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Study Suggests Sugary Drinks May Not Fuel Weight Gain

January 1, 2010

A new report suggests that studies reporting a link between sugar-sweetened beverages and weight gain have garnered a lot of attention but research on the issue has actually yielded mixed results, Reuters reported.

Dr. Mark A. Pereira, at the University of Minnesota in Minneapolis and an author on the report, told Reuters Health that the purported link between soft drinks and other beverages and obesity risk is unclear and complicated, especially in youth.

Research from Pereira and colleagues found no link between weight gain over 5 years and teens’ drinking of sugar-sweetened beverages.

Pereira’s team assessed diet, lifestyle, and weight in 2,294 ethnically-diverse boys and girls in the Minneapolis/St. Paul school system, according to the report in the American Journal of Clinical Nutrition.

The study showed that 1,289 teens around 15 years of age reported drinking 7 or more servings of white milk weekly, while 1,456 said they drank sugar-sweetened punch and 1,325 said they drank sugary soft drinks up to 6 times a week.

Around 1,300 of these teens said they also drank up to 6 servings of apple juice or orange juice weekly.

However, over a 5-year period, after allowing for other behaviors tied to beverage drinking habits and weight status, there was no overall association between consumption of sweetened beverages and the teens’ weight gain.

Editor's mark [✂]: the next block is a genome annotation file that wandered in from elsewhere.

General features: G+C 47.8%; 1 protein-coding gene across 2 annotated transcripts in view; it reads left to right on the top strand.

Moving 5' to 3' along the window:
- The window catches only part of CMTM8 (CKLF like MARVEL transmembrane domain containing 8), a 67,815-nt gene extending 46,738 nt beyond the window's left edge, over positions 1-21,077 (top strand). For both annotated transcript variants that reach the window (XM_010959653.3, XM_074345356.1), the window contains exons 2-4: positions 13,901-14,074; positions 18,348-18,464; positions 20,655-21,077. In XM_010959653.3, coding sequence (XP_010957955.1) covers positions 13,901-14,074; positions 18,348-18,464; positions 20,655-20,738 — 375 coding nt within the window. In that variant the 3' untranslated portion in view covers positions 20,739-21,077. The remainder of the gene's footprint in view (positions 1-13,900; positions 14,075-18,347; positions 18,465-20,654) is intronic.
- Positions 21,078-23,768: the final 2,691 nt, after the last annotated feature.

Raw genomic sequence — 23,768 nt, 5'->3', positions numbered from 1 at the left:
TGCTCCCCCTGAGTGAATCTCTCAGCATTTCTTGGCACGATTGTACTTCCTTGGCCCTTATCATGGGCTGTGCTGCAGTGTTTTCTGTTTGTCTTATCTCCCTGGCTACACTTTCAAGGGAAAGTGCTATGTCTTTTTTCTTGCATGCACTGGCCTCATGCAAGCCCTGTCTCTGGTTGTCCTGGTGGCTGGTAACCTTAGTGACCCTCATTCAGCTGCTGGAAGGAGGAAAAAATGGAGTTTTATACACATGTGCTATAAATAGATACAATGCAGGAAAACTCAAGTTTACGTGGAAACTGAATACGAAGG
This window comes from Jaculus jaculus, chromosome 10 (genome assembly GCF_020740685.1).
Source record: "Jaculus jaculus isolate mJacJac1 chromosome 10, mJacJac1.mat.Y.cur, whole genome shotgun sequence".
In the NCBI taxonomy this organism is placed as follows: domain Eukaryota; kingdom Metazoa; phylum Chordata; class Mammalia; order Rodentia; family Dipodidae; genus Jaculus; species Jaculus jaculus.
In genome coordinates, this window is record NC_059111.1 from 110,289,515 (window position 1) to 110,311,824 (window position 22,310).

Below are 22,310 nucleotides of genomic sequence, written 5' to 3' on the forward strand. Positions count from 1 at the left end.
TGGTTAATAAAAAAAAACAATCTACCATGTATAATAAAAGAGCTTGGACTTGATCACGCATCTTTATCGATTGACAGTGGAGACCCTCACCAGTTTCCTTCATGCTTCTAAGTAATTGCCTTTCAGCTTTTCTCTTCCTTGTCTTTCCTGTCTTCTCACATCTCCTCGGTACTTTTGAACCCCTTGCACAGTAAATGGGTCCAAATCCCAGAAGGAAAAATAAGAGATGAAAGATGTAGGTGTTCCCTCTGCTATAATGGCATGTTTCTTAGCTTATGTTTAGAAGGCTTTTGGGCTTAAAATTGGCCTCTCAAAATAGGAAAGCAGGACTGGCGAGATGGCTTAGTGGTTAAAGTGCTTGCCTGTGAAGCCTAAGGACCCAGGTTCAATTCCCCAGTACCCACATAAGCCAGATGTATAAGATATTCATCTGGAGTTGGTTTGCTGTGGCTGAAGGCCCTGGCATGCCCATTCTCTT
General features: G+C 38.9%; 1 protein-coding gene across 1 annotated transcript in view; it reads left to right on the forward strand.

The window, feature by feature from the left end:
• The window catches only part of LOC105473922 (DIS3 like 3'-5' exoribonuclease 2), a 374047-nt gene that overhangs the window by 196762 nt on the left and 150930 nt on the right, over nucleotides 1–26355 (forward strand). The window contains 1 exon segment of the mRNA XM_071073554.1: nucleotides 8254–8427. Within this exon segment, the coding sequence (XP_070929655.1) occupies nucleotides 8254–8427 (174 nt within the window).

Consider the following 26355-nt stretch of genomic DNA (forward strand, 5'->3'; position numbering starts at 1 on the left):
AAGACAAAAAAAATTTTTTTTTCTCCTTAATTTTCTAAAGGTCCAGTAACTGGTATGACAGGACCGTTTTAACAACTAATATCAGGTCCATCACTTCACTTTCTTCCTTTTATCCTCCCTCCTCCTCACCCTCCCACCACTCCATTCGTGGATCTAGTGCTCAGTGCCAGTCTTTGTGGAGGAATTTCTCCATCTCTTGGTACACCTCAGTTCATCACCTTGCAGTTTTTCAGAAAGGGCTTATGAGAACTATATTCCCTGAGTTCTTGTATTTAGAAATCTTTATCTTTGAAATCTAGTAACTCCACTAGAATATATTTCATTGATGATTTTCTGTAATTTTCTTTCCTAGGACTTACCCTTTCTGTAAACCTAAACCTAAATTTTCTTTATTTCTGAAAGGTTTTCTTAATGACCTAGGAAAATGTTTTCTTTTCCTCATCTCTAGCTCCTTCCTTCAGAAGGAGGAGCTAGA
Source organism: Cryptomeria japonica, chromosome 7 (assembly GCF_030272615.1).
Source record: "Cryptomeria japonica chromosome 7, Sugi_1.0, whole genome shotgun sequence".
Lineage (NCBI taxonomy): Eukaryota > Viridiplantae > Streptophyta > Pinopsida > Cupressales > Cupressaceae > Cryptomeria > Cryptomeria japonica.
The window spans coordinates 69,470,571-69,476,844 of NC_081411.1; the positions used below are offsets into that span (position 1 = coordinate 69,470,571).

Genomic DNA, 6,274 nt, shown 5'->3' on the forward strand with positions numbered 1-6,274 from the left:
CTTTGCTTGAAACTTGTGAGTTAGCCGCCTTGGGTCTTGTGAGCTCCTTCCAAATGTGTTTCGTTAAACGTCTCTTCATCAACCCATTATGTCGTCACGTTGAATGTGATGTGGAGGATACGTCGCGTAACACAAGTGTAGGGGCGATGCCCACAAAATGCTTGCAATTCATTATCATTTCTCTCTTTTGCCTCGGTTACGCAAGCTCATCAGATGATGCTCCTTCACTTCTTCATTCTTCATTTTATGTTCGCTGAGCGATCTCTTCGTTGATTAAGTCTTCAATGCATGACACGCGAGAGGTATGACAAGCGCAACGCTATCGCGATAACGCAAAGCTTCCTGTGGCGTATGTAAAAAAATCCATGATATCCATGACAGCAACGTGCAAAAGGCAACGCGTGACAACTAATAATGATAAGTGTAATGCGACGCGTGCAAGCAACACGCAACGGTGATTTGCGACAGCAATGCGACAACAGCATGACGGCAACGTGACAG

In fact, drinking little or no white milk was tied to greater gains in body mass index (BMI); while drinking white milk nearly every day or more often seemed tied to lesser BMI gains, Pereira and colleagues found.

BMI — calculated by dividing weight in kilograms by height in meters squared — is a standard way to determine how fat or thin a person is.

The team also noted an association between diet soft drink intake and greater weight gain, but Pereira noted that particular finding appeared to be explained by overall dieting practices, rather than diet soda drinking.

Pereira said the link between sugar-sweetened beverages and obesity risk in youth may be weaker than they had been led to believe by individual high-profile studies.

He and his colleagues suggested further large-scale, well-conducted investigations for more clarity on the topic in the future.

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